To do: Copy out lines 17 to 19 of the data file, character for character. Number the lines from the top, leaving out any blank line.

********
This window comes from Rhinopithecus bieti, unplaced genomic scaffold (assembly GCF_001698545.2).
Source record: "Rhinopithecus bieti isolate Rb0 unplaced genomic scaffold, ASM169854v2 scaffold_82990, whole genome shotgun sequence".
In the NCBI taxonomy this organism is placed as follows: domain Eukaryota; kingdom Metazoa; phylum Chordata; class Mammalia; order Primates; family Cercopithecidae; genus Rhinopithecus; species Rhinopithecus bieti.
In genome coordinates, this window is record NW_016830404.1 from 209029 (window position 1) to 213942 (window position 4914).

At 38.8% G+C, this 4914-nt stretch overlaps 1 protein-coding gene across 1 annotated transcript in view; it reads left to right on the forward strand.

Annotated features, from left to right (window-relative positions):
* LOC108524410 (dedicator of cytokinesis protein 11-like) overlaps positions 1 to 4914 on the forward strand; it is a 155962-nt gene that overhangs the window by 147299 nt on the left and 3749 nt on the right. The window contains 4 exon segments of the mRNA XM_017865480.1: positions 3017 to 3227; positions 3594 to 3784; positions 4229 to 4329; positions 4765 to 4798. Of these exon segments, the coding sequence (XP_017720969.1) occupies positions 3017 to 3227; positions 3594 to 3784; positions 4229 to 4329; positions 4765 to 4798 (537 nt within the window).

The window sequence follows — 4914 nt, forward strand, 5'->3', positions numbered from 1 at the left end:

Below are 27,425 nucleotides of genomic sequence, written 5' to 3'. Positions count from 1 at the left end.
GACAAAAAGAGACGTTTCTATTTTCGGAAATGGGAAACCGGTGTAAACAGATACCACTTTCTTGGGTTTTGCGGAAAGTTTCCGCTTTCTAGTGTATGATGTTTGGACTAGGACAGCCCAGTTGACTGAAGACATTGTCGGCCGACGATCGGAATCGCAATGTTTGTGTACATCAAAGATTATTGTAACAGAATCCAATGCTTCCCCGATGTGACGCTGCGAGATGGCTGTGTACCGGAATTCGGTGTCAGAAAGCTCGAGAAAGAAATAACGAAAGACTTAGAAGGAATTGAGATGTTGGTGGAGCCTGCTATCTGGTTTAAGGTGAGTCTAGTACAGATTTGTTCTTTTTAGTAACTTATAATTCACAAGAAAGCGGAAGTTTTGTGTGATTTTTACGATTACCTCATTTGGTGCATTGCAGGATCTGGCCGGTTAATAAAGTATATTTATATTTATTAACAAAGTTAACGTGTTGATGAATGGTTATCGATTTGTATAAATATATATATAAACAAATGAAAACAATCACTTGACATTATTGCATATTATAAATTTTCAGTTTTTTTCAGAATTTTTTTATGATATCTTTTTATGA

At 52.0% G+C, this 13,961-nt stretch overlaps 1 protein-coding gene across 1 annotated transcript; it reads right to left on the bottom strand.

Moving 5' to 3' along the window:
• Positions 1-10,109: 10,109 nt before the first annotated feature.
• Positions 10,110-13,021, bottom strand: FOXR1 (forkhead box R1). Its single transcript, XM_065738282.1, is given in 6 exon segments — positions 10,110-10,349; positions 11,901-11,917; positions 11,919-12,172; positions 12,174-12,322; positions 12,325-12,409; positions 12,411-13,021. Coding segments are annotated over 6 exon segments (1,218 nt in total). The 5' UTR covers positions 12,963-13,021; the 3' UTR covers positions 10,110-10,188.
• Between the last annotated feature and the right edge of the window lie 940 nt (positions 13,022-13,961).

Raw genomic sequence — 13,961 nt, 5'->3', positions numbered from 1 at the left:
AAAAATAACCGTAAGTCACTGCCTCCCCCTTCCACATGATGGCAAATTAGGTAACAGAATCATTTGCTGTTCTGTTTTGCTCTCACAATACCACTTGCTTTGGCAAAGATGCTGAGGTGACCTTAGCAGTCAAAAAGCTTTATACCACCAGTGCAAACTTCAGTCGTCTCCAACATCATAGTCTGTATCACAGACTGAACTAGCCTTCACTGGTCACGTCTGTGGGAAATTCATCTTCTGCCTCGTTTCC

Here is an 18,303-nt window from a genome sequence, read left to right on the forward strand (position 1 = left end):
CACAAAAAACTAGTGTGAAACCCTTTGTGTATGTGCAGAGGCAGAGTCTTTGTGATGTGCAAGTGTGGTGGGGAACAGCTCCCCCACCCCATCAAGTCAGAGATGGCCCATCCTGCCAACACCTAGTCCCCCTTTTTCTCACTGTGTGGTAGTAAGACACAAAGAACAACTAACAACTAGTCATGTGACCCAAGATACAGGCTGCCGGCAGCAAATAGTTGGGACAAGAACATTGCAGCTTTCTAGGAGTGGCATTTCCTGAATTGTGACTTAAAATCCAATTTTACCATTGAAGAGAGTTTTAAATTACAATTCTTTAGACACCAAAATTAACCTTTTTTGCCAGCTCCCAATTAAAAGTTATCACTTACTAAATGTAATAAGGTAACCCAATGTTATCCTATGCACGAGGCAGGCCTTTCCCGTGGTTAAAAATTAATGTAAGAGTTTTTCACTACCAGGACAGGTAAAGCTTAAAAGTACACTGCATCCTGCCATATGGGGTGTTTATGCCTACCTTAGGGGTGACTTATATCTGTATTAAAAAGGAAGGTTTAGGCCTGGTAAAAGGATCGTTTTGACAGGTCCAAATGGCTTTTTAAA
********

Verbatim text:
AAAAATAACCGTAAGTCACTGCCTCCCCCTTCCACATGATGGCAAATTAGGTAACAGAATCATTTGCTGTTCTGTTTTGCTCTCACAATACCACTTGCTTTGGCAAAGATGCTGAGGTGACCTTAGCAGTCAAAAAGCTTTATACCACCAGTGCAAACTTCAGTCGTCTCCAACATCATAGTCTGTATCACAGACTGAACTAGCCTTCACTGGTCACGTCTGTGGGAAATTCATCTTCTGCCTCGTTTCC

Here is an 18,303-nt window from a genome sequence, read left to right on the forward strand (position 1 = left end):
CACAAAAAACTAGTGTGAAACCCTTTGTGTATGTGCAGAGGCAGAGTCTTTGTGATGTGCAAGTGTGGTGGGGAACAGCTCCCCCACCCCATCAAGTCAGAGATGGCCCATCCTGCCAACACCTAGTCCCCCTTTTTCTCACTGTGTGGTAGTAAGACACAAAGAACAACTAACAACTAGTCATGTGACCCAAGATACAGGCTGCCGGCAGCAAATAGTTGGGACAAGAACATTGCAGCTTTCTAGGAGTGGCATTTCCTGAATTGTGACTTAAAATCCAATTTTACCATTGAAGAGAGTTTTAAATTACAATTCTTTAGACACCAAAATTAACCTTTTTTGCCAGCTCCCAATTAAAAGTTATCACTTACTAAATGTAATAAGGTAACCCAATGTTATCCTATGCACGAGGCAGGCCTTTCCCGTGGTTAAAAATTAATGTAAGAGTTTTTCACTACCAGGACAGGTAAAGCTTAAAAGTACACTGCATCCTGCCATATGGGGTGTTTATGCCTACCTTAGGGGTGACTTATATCTGTATTAAAAAGGAAGGTTTAGGCCTGGTAAAAGGATCGTTTTGACAGGTCCAAATGGCTTTTTAAA